DENVER (Legal Newsline) – A Colorado tire shop has filed a motion to dismiss a lawsuit brought by the Equal Employment Opportunity Commission over allegations it reneged on its decision to hire a transgender male.
Defendant A&E Tire filed the motion to dismiss charges of discrimination brought by the EEOC and Egan Woodward, who alleged he was not hired by A & E Tire because he is a transgender male. According to a EEOC press release the "alleged conduct violates Title VII of the Civil Rights Act of 1964, which prohibits discrimination based on sex, including transgender status and sex-based stereotypes."
Defendant's attorney Marilee Langhoff cited Bell Atl. Corp v. Twombly to state that “a complaint must allege ‘enough facts to state a claim to relief that is plausible on its face.’”
However the EEOC believes there are more than enough facts. Woodward's paperwork identified his assigned sex at birth and that he used a female name in the past.
The EEOC alleges that less than an hour after A&E Tire extended Woodward a job offer, he received a call from a manager asking him if there were a mistake in his paperwork.
Woodward said there wasn't, and A&E allegedly never contacted him again about starting employment. The job went to someone else, the EEOC says.
Quoting Ridge at Red Hawk LLC v. Schneider 2007, Langhoff wrote “moreover, particularly pertinent to this case, is that ‘the mere metaphysical possibility that some plaintiff could prove some set of facts in support of the pleaded claims is insufficient; the complaint must give the court reason to believe that this plaintiff has a reasonable likelihood of mustering factual support for these claims.’”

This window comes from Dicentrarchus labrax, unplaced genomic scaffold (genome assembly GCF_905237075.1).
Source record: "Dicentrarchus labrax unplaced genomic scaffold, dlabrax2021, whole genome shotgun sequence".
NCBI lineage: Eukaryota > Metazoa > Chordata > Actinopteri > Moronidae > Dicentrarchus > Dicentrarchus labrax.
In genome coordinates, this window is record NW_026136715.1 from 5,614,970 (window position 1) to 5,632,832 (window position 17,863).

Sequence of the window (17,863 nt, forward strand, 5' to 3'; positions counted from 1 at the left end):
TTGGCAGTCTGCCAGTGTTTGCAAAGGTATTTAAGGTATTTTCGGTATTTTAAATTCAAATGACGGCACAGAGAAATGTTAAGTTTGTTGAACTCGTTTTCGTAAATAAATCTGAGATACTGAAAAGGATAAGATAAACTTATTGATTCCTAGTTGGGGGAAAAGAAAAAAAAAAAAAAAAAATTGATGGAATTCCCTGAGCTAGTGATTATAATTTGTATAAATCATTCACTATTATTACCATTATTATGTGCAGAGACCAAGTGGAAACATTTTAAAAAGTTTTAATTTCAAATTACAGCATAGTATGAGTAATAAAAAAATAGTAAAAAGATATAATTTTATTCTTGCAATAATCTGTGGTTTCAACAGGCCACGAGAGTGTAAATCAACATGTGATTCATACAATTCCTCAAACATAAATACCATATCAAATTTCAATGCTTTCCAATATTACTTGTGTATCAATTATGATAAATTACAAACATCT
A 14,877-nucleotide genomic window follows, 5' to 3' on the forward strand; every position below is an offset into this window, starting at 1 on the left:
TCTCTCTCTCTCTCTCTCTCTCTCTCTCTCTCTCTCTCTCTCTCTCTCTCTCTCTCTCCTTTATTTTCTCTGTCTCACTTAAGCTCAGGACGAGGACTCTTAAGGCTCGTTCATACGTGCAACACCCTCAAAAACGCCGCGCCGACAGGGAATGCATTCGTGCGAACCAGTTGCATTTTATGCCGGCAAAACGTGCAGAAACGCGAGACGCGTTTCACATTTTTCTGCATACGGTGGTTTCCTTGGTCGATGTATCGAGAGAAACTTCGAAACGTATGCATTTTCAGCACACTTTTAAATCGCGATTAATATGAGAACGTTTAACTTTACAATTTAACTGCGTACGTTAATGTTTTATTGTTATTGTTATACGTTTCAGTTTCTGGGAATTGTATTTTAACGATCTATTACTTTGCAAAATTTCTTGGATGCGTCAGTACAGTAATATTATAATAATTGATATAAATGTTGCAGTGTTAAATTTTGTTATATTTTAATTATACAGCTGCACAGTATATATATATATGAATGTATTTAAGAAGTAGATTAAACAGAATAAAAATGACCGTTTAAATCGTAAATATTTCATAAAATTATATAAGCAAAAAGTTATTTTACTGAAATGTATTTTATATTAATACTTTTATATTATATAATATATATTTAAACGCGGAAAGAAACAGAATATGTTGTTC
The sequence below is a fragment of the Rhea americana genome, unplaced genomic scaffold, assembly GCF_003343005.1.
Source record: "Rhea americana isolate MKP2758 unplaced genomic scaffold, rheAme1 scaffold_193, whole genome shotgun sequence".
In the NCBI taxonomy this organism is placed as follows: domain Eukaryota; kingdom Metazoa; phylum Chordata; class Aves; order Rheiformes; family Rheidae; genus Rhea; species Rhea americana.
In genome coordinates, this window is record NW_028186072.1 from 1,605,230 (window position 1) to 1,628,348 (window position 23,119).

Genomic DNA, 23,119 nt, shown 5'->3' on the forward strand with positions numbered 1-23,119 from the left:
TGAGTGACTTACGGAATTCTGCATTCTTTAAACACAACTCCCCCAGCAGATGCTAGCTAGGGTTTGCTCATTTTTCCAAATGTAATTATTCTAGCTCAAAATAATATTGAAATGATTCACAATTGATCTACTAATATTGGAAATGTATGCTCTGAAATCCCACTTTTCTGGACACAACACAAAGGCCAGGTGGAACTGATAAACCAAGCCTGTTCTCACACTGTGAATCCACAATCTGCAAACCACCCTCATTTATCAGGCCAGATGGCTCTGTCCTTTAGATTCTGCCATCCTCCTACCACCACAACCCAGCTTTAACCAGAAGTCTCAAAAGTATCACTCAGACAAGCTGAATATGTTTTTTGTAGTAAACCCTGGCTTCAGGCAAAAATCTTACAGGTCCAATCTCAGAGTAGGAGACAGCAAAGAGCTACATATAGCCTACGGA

But Elizabeth Cadle, district director for the Phoenix District Office, says transgender employees should not be deprived of the right and ability to do so just because of unfounded fears, misconceptions, and biases.
"Transgender individuals want to work and give to the economy, sharing their skills and ideas just like anyone else," Cradle added.
According to A&E Tire, the complaint against it is barren of any supposed sex- or gender-based discrimination between the manager of A&E and Woodward.
"It is readily apparent that the sole basis for plaintiff’s claim in this matter is Woodward’s status as a transgendered individual. While the EEOC, and some jurisdictions other than the 10th Circuit, have held that a person’s status as transgender is sufficient to establish the first prong of a Title VII claim, that law does not govern in this district," the company wrote.
"The fact that Woodward is transgendered is not fatal to the claim in this matter, but at this time in this jurisdiction, without more, plaintiff cannot state a viable Title VII claim and the complaint is properly dismissed."